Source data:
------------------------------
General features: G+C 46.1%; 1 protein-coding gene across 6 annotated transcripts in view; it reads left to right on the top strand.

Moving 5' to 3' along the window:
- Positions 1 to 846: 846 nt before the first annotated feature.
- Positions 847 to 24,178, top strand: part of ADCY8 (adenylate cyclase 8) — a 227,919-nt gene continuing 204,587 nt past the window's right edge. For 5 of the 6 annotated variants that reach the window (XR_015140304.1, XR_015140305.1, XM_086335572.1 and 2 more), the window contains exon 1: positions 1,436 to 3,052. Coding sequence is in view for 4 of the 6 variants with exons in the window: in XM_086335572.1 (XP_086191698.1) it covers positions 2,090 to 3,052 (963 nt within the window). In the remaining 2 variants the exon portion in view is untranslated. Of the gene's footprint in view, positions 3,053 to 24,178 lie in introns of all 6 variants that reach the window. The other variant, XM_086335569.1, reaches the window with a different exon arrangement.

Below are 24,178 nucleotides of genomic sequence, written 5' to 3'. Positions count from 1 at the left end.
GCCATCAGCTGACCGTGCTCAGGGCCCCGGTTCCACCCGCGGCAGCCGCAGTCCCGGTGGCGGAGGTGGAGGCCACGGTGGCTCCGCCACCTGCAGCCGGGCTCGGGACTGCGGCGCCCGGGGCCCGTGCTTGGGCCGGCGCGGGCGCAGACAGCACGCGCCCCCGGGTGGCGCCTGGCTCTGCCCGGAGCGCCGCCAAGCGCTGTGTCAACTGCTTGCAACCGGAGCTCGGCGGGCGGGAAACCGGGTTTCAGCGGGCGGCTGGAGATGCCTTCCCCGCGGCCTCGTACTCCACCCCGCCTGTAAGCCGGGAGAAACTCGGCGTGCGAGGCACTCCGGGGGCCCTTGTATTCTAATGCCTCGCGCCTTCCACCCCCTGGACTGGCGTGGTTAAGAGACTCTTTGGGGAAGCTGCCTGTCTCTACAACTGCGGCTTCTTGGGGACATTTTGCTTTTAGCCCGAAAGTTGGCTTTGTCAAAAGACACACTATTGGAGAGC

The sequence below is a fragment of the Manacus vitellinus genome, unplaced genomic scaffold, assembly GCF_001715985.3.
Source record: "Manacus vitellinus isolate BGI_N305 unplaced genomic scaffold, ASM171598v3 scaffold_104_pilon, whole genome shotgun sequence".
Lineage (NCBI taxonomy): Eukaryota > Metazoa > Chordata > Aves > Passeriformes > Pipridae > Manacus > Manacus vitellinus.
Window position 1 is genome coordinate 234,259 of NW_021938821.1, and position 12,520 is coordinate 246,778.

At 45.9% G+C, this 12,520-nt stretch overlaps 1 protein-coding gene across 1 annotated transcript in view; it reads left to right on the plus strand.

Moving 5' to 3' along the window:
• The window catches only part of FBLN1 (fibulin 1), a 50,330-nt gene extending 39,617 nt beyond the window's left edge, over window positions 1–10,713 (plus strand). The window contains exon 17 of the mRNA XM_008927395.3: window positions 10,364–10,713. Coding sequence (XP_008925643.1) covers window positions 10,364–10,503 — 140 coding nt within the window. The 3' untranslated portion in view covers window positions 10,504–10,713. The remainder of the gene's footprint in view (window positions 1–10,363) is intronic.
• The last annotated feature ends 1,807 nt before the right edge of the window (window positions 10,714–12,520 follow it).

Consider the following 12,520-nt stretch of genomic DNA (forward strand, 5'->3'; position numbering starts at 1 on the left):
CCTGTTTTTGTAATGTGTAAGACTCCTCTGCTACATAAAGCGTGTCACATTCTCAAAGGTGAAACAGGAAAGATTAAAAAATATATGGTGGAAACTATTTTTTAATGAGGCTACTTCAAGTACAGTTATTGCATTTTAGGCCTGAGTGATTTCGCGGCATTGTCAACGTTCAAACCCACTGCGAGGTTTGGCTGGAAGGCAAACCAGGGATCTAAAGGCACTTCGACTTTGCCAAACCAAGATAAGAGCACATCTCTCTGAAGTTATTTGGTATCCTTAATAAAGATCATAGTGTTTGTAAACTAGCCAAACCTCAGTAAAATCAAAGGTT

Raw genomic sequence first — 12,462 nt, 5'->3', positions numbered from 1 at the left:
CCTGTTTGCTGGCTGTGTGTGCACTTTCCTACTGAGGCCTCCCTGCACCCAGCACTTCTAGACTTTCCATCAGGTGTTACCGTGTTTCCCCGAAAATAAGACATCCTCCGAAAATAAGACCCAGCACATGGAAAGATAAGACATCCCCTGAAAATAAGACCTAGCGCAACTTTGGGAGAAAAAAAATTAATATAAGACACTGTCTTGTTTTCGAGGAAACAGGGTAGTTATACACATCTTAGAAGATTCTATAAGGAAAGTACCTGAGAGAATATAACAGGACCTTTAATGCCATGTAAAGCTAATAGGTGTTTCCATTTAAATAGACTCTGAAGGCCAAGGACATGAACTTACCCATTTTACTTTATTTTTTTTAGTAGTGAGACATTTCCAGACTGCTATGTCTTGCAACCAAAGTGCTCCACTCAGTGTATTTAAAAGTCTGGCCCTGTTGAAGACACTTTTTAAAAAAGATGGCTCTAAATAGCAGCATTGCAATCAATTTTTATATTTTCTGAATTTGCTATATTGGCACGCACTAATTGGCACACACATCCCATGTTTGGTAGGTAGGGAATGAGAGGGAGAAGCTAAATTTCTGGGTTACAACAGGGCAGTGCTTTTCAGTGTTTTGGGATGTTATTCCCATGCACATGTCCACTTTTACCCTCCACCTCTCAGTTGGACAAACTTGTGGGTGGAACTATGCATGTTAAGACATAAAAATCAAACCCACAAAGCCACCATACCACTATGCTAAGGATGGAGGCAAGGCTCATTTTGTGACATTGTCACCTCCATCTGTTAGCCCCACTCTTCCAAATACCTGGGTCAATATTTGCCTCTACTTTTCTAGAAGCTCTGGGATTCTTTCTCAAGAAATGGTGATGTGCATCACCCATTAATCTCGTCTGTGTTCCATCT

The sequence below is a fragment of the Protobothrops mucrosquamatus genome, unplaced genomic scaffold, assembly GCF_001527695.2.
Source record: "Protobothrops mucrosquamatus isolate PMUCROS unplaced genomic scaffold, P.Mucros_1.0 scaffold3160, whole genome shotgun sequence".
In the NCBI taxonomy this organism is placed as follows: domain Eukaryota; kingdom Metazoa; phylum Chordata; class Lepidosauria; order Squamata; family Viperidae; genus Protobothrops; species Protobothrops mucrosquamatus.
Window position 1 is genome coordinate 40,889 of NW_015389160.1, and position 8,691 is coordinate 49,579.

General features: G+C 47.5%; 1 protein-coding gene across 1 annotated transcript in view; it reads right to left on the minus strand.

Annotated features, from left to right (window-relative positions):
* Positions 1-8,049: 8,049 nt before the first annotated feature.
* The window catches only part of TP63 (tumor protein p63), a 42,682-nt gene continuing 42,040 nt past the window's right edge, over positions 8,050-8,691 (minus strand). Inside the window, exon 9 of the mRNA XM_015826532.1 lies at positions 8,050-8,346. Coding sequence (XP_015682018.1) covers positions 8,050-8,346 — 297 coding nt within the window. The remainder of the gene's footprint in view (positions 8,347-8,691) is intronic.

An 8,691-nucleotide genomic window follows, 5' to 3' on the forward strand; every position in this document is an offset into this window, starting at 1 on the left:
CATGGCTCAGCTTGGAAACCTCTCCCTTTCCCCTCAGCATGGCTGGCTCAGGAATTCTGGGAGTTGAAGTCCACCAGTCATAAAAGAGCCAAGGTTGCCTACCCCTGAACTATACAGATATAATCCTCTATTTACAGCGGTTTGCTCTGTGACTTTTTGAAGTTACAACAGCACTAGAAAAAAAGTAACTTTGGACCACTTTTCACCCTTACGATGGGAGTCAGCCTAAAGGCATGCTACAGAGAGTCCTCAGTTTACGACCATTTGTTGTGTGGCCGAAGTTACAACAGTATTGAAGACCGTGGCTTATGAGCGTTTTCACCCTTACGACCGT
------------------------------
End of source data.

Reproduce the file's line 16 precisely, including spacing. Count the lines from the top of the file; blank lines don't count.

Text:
CCTGTTTTTGTAATGTGTAAGACTCCTCTGCTACATAAAGCGTGTCACATTCTCAAAGGTGAAACAGGAAAGATTAAAAAATATATGGTGGAAACTATTTTTTAATGAGGCTACTTCAAGTACAGTTATTGCATTTTAGGCCTGAGTGATTTCGCGGCATTGTCAACGTTCAAACCCACTGCGAGGTTTGGCTGGAAGGCAAACCAGGGATCTAAAGGCACTTCGACTTTGCCAAACCAAGATAAGAGCACATCTCTCTGAAGTTATTTGGTATCCTTAATAAAGATCATAGTGTTTGTAAACTAGCCAAACCTCAGTAAAATCAAAGGTT